The folks getting summoned for jury duty in Luzerne County are a bit bizarre.
One was dead.
Another is a 12-year-old boy!
Not exactly a jury of one’s peers for a trial.
Officials in Luzerne County say it happens elsewhere too.
They blame the mess ups on the Administrative Office of Pennsylvania Courts, which recently made moves to widen the jury pool; moves that may have backfired.
Just before Christmas, Ed Jones of Duryea went to his mailbox and received a summons from the Luzerne County Court, addressed to his mother-in-law Florence Skowronski, for jury duty.
He ignored it.
Then another summons to Mrs. Skowronski came in February.
“If you receive a summons, but neglect or fail to respond, you may be ordered to show just cause why you should not be held in contempt of court,” read Jones from the official letter.
But Florence Skowronski wasn`t about to serve on any jury. She died December 2010, a full year before she received her summons.
“What`s going on?” asked Jones.
Across the county in Swoyersville. 12-year-old Connor Smith got a similar summons.
“My parents just said to me, ‘you`re on jury duty,’” said the pre-teen who will enter seventh grade later this month. “And I was totally confused there.”
At the Luzerne County Courthouse, many people from kids, to relatives of the recently deceased are confused.
“Sometimes they`re irate about it,” said County Jury Supervisor Dan Tedesco. “But we let them know that in no way do they have to serve jury duty.”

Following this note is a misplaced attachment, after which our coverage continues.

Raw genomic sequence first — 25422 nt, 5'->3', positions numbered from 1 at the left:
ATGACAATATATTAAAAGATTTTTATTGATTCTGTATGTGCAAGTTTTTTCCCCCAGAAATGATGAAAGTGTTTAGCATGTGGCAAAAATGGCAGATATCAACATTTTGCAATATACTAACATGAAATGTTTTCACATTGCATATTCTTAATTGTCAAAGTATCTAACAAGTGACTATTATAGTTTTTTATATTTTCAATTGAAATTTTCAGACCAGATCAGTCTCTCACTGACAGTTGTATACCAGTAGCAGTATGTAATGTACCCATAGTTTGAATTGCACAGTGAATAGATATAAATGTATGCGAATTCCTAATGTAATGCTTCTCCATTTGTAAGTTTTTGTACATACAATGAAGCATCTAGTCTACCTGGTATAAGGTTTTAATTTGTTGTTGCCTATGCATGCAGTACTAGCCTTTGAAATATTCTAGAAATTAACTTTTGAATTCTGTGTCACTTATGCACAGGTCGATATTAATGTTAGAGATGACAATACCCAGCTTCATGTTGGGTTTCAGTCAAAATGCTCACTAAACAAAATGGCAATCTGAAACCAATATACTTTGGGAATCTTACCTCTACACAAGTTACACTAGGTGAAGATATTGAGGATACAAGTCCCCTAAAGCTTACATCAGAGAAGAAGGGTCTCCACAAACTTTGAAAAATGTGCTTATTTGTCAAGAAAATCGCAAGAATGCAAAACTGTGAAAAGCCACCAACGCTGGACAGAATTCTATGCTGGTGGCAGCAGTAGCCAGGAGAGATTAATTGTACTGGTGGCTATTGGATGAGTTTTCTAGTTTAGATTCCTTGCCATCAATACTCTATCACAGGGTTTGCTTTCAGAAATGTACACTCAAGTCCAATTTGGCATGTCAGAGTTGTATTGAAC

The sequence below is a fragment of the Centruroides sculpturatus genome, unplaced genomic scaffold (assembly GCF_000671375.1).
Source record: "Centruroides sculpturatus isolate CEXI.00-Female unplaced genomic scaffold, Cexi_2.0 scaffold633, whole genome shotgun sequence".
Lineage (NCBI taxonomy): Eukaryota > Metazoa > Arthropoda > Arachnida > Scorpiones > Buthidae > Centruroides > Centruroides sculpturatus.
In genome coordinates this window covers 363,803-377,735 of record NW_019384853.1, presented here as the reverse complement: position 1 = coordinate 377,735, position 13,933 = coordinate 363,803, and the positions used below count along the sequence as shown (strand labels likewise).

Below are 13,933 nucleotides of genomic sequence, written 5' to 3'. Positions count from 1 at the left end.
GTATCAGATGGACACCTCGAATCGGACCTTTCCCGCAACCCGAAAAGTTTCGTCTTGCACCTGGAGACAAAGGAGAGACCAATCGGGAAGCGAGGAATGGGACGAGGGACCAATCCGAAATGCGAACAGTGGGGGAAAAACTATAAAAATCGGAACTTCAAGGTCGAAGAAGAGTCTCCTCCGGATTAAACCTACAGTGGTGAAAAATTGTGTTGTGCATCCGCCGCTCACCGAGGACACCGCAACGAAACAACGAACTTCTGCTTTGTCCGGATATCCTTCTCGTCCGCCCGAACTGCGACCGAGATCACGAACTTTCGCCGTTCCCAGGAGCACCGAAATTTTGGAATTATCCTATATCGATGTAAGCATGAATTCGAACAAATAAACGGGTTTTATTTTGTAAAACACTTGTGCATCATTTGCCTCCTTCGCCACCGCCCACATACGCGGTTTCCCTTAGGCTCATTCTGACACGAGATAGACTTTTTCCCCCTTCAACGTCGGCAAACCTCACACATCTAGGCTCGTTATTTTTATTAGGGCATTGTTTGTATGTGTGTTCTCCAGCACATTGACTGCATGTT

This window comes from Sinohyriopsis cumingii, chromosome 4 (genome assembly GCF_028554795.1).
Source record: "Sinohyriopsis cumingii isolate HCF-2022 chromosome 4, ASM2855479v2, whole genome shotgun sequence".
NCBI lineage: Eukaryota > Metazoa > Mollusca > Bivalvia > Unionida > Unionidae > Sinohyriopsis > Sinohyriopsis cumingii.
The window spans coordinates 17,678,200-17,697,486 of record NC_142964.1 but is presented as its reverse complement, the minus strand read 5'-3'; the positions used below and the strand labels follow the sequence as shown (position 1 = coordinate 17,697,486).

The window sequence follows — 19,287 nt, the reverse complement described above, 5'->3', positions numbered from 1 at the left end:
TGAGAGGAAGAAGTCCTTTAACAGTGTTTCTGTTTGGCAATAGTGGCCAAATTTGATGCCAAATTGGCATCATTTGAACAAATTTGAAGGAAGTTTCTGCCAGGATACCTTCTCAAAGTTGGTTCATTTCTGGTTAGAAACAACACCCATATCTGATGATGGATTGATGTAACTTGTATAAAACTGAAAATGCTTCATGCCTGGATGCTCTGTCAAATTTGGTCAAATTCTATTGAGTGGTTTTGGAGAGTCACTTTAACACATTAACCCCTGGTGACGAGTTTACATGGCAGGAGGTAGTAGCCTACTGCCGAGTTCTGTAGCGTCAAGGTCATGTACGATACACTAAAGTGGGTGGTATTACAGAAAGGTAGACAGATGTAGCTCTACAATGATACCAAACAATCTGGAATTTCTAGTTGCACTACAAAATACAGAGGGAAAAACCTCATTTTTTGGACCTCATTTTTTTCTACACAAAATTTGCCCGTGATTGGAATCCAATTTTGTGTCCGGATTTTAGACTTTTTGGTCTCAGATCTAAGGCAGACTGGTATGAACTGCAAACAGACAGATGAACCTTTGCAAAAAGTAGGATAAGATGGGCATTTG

Tedesco says these mistaken summons result from a change mandated by the Administrative Office of Pennsylvania Courts.
In the past, County courts drew jurors from a list of registered voters, and licensed drivers.
But a year ago, the state added people who pay income taxes, people on public assistance programs from medicare to food stamps, to educational assistance.
“The list will include people who should not be jurors,” added Tedesco.
“How did they get his name?” asked Lisa Smith, the mother of 12-year-old Connor who worried when she saw the summons for her son.
“At first, I got a little scared thinking: identity theft.” Lisa Smith said. “Seriously, because who registered as a voter in his name or something like that.”
“Our fine county,” said Ed Jones with a laugh, wanting to know how his mother-in-law, who died in 2010 made the jury pool.
Luzerne County Court Officials told us the list from the state is often a year or two out of date.
“I hope they send the sheriff`s over for this,” said Jones. “I`ll take them to the cemetery to show them where she`s laying.”
Ed Jones says this is no laughing matter. He says he`d do his civic duty if called to be a juror, but he fears fewer people will take a jury summons seriously, knowing they are in a pool with dead people and 12-year-olds.